CSA: Supporting Local Farms
By Martha Jackson Suquet

If you’re paying attention to the local food movement, chances are you’ve heard of Community Supported Agriculture (CSA). CSA programs are a long-standing part of the local food system, especially here in the Berkshires where we’re lucky to have many farms with strong CSAs. Read on to learn more about what CSA is, what the benefits are for members and farmers, and what your options are if you want to become a local CSA member.
The first CSA farms in the US were founded in 1986 is most often credited to European or Japanese models that were first adopted by farms in the U.S. in 1986. CSA farmers were concerned about the threats to small farms and wanted to ensure that those farms could survive and thrive but, as with many dynamics of history, there is an overlooked story that tells us that the CSA model is rooted in Black history. In an article written by Natasha Bowens and published in Mother Earth News, we learned the story of Booker T. Whatley, who was born in Alabama in 1915, and raised during a time when black farmers were nearly one million strong. Dr. Whatley, who taught agriculture at Tuskegee University, strongly believed in regenerating farmer livelihoods through direct marketing. “The clientele membership club is the lifeblood of the [farm]. It enables the farmer to plan production, anticipate demand, and, of course, have a guaranteed market.”
(Image courtesy of Berle Farm.)
In the Berkshires, Robyn Van En, the original farmer at Indian Line Farm in South Egremont, was one of the first farmers in the United States to start a CSA membership program. Indian Line Farm is now owned and operated by Elizabeth Keen who believes that as “the farmer and members become partners in the production, distribution and consumption of locally grown food...[CSA farms are] shaping a new vision of agriculture”.

At its heart, Community Supported Agriculture involves consumers becoming “members” of a local
farm, purchasing shares early each year and receiving farm products on a set schedule throughout the growing season. But a CSA purchase is more than just a transaction -- CSA members support their farm, not just with their upfront payments each season but through volunteering, learning more about how the farm operates, and joining other CSA members for community events. It’s a bigger commitment than other “buy local” options, but with many potential rewards.

Each farm runs its CSA program differently, so community members can look for a local share that works for their budget, schedule, and food preferences. Some CSA programs offer different size shares, or a sliding scale cost to help make the program accessible. Some have different pickup sites and days, or even home delivery, while others may only offer pickup at the farm. Multi-farm CSAs, “full-diet” shares, and allowing members to customize their shares are practices that many farms are exploring. And many farms ask members to volunteer their time during the season, either on the farm or at CSA distribution sites.
Abode Farm Pick-Your Own Field. Photo by Camille Breslin
More CSA programs are also finding ways to accept SNAP (Supplemental Nutrition Assistance Program) payments, allowing community members who rely on those benefits to purchase shares. Some also offer discounted shares in order to ensure food accessibility for all. Woven Roots Farm in Tyringham offers Solidarity Shares, “shares that create access to fresh, delicious produce and healthful knowledge, regardless of income, identities, immigration status, and background”.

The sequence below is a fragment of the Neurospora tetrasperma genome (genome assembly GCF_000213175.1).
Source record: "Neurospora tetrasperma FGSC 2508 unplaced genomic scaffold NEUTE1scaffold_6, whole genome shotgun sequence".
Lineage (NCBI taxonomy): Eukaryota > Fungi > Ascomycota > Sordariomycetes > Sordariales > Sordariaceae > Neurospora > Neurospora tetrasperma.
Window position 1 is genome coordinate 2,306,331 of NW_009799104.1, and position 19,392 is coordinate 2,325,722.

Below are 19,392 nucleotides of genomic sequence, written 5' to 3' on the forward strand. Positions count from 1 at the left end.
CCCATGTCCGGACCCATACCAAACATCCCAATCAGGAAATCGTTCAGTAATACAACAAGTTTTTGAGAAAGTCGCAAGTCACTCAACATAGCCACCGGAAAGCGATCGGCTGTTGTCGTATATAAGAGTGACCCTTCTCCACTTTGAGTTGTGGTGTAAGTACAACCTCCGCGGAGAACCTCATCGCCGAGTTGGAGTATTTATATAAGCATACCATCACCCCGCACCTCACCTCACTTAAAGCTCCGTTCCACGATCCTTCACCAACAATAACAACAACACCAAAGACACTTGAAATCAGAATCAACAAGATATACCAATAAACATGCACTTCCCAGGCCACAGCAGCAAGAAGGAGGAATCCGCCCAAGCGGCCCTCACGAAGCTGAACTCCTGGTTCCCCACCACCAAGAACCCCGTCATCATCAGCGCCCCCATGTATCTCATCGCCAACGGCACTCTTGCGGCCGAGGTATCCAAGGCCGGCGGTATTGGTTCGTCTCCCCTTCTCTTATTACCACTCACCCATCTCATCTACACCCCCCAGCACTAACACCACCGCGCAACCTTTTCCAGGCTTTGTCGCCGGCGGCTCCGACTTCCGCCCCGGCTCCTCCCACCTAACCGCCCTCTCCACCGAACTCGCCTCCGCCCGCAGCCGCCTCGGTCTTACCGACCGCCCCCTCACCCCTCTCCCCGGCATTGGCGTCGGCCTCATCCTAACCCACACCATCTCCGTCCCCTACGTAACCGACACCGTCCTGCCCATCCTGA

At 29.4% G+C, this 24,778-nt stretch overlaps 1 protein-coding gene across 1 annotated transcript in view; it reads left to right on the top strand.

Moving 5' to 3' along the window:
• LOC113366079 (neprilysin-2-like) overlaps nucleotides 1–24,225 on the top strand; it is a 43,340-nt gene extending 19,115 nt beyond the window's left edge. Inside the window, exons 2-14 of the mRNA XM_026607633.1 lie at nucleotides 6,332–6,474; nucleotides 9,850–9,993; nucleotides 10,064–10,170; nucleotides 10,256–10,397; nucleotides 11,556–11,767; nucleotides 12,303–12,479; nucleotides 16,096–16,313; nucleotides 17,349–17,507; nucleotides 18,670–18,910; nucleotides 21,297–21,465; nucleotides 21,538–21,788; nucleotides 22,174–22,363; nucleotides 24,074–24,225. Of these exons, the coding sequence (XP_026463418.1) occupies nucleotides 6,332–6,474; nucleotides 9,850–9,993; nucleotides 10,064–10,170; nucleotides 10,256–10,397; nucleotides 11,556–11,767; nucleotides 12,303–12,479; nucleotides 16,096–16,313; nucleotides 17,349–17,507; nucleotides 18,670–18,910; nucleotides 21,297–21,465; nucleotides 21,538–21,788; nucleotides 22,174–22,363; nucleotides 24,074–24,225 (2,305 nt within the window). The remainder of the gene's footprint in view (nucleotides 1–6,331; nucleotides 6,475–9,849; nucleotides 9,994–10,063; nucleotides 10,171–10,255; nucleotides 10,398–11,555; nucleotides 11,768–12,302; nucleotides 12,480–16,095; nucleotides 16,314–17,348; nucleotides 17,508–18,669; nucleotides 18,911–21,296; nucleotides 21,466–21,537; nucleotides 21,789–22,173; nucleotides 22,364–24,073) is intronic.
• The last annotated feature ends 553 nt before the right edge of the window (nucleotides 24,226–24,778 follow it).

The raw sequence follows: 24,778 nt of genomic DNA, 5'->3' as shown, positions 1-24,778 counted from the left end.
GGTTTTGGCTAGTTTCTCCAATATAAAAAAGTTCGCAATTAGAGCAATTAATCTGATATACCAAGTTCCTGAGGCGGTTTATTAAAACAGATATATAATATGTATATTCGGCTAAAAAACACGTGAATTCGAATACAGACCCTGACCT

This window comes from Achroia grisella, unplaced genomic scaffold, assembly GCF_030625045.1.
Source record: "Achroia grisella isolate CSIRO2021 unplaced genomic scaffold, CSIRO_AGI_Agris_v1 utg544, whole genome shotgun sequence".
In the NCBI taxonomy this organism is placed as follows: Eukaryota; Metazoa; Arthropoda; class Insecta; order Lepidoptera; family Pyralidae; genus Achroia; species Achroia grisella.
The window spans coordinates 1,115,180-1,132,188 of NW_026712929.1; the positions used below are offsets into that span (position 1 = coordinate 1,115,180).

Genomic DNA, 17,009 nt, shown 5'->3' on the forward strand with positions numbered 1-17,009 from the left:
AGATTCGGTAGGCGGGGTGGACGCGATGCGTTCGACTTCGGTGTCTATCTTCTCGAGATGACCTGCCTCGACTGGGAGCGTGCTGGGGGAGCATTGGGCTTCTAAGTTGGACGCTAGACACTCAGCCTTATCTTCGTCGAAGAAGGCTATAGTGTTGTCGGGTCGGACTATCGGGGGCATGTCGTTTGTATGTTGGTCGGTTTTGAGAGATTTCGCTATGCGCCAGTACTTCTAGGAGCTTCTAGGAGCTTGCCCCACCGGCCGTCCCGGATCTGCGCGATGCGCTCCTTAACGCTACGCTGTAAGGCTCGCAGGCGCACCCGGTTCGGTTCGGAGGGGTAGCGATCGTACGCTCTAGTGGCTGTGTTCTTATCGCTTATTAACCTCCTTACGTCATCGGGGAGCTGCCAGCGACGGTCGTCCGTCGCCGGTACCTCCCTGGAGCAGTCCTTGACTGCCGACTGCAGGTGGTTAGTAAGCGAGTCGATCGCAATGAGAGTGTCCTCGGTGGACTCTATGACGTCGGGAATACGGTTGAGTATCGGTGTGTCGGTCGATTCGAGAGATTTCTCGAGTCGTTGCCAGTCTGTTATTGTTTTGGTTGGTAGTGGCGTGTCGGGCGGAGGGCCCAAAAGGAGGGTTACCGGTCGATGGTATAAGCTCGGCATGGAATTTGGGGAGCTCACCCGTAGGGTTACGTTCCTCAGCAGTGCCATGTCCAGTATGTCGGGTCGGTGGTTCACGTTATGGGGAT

Some of the benefits of CSA programs for members include:
  • A deeper connection to a local farm through volunteering, events, newsletters and more
  • A chance to explore interesting and unique vegetables and other farm products
  • Recipes and information about farm products
  • Opportunity to support a local farm and the local food system in a dedicated way
  • Convenience – many farms have a choice of pickup times and locations

For farmers, CSA programs offer a source of strength, stability, and connection. Some benefits for farmers are:
  • Cash flow at the beginning of the season when expenses are high
  • A more predictable budget for the season
  • A supportive community in place in case of emergencies
  • The ability to connect to and get feedback from members
If you haven’t joined a CSA yet, check out this list of Berkshire Grown member farms who informed us they are still accepting members for the upcoming season. Whether you’re looking for vegetables, meat, eggs, or flowers (or everything!), there’s a share that’s right for you. Please visit their websites for details.

Flowers: Full Well Farm
(Image courtesy Woven Roots Farm.)
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Now more than ever, connections to local food and farms hold our community together. 

Berkshire Grown's 2020 Guide to Local Food and Farms is the region's best guide to farms, farmers markets, and restaurants offering local foods. Use this Guide to find farm stands, CSA farms, pick-your-own farms and orchards, as well as locally sourced, value-added products like charcuterie, preserves, and fermented foods.

Connect to the Guide here to see descriptions of Berkshire farms, farmers markets, restaurants and local food businesses, with addresses and a detailed map. Pick up a printed copy at your local grocery store or farm stand. Keep it handy and use it frequently!
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Margaret Moulton, Executive Director
Andrea Caluori, Program Manager
Jess Camp, Program Manager
Kate Burke, Farm to Food Access Project Manager
Sharon Hulett-Shepherd, Membership and Office Manager
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